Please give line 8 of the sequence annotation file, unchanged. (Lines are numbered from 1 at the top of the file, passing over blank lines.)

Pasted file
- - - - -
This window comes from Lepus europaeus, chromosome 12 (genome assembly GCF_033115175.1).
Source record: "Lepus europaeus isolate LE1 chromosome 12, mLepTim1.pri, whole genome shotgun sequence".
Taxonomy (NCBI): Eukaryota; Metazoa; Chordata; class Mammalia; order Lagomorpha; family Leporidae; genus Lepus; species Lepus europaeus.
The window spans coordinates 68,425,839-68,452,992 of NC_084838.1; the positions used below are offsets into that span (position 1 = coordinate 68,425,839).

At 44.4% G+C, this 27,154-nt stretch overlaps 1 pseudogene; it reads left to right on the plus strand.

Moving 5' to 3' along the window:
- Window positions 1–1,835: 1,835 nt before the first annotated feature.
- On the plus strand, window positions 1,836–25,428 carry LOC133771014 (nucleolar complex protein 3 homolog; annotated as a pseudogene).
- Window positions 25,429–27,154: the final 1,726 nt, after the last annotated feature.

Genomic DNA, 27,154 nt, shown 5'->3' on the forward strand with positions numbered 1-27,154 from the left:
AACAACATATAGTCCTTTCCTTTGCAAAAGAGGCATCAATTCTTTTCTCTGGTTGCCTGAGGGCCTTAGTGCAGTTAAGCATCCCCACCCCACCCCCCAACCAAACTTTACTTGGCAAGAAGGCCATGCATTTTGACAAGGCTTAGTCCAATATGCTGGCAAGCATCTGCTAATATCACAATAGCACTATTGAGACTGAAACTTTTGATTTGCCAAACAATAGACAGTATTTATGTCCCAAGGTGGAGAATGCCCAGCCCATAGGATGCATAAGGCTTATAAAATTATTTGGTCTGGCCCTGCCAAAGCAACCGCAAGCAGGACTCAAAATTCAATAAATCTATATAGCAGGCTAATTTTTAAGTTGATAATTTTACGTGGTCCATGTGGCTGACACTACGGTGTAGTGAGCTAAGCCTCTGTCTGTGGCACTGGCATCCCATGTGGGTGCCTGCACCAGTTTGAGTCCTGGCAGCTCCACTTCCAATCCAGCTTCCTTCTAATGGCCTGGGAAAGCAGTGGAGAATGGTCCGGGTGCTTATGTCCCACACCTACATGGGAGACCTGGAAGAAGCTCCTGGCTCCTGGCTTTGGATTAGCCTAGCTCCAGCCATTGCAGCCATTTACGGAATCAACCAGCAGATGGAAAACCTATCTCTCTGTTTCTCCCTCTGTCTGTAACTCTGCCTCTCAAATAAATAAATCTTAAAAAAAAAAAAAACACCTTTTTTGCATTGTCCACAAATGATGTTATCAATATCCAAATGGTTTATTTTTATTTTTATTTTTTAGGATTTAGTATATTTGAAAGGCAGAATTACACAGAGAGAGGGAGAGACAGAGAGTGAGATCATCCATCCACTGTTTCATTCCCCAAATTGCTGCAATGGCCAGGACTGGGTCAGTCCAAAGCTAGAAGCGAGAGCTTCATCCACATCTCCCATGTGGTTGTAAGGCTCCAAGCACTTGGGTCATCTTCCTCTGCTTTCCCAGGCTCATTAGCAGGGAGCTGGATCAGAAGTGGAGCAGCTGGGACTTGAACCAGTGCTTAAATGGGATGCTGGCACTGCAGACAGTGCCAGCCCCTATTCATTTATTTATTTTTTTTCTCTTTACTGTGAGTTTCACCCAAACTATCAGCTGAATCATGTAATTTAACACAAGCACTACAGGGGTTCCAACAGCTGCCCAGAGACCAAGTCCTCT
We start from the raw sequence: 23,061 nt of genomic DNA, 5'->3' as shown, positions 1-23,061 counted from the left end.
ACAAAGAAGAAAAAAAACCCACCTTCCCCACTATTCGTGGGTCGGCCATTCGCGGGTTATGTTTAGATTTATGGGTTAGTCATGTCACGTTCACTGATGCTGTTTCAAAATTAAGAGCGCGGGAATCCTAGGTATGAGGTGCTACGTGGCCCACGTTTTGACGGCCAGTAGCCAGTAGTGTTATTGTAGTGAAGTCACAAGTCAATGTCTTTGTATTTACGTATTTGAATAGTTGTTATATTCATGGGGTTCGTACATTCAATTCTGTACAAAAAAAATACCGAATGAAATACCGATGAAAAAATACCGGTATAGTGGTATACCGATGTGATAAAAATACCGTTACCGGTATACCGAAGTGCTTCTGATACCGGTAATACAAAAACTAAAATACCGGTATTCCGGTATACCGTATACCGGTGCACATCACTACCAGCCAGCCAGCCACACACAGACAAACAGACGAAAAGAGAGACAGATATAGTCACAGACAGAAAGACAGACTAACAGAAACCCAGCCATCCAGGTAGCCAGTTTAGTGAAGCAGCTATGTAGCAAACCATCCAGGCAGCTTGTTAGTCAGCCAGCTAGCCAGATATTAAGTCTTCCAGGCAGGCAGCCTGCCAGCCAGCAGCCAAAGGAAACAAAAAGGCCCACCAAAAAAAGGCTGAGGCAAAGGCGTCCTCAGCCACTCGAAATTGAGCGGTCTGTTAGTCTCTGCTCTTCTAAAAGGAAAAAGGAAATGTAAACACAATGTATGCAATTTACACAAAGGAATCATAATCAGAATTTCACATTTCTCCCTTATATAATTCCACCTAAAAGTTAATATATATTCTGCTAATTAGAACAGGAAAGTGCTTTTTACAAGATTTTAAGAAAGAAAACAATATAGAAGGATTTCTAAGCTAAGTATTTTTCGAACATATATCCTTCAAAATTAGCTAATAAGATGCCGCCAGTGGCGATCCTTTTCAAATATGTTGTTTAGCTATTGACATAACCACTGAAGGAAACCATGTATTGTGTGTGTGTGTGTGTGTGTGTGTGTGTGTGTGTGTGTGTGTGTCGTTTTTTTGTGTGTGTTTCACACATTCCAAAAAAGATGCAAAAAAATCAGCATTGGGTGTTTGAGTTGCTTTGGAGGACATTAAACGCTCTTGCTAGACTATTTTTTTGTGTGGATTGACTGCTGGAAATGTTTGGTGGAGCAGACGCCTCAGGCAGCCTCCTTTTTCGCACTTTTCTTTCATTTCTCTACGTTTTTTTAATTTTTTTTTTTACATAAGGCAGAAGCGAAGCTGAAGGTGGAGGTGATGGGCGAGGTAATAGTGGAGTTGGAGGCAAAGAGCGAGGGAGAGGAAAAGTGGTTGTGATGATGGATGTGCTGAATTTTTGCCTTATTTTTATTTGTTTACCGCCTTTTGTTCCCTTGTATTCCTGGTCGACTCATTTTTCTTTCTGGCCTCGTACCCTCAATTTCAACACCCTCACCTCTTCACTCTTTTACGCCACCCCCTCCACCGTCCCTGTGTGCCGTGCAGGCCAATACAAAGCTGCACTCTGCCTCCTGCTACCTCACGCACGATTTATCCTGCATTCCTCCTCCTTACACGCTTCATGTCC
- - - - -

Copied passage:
- On the plus strand, window positions 1,836–25,428 carry LOC133771014 (nucleolar complex protein 3 homolog; annotated as a pseudogene).